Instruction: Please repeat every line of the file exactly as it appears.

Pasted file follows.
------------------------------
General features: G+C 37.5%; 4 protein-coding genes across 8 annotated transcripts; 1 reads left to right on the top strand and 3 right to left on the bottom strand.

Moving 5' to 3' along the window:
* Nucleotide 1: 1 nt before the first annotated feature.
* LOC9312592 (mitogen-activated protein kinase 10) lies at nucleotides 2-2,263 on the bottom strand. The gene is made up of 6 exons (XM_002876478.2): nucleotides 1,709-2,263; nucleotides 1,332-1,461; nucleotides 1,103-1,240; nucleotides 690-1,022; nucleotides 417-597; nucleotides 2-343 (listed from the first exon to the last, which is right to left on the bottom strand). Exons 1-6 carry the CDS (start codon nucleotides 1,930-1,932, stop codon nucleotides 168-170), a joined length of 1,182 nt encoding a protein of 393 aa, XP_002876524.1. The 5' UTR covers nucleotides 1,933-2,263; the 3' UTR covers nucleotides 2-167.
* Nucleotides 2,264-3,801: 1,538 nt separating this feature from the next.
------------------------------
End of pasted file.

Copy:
General features: G+C 37.5%; 4 protein-coding genes across 8 annotated transcripts; 1 reads left to right on the top strand and 3 right to left on the bottom strand.

Moving 5' to 3' along the window:
* Nucleotide 1: 1 nt before the first annotated feature.
* LOC9312592 (mitogen-activated protein kinase 10) lies at nucleotides 2-2,263 on the bottom strand. The gene is made up of 6 exons (XM_002876478.2): nucleotides 1,709-2,263; nucleotides 1,332-1,461; nucleotides 1,103-1,240; nucleotides 690-1,022; nucleotides 417-597; nucleotides 2-343 (listed from the first exon to the last, which is right to left on the bottom strand). Exons 1-6 carry the CDS (start codon nucleotides 1,930-1,932, stop codon nucleotides 168-170), a joined length of 1,182 nt encoding a protein of 393 aa, XP_002876524.1. The 5' UTR covers nucleotides 1,933-2,263; the 3' UTR covers nucleotides 2-167.
* Nucleotides 2,264-3,801: 1,538 nt separating this feature from the next.